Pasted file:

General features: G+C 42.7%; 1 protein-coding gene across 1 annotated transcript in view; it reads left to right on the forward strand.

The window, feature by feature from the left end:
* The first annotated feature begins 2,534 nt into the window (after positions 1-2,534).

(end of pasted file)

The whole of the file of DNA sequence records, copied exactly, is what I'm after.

General features: G+C 42.7%; 1 protein-coding gene across 1 annotated transcript in view; it reads left to right on the forward strand.

The window, feature by feature from the left end:
* The first annotated feature begins 2,534 nt into the window (after positions 1-2,534).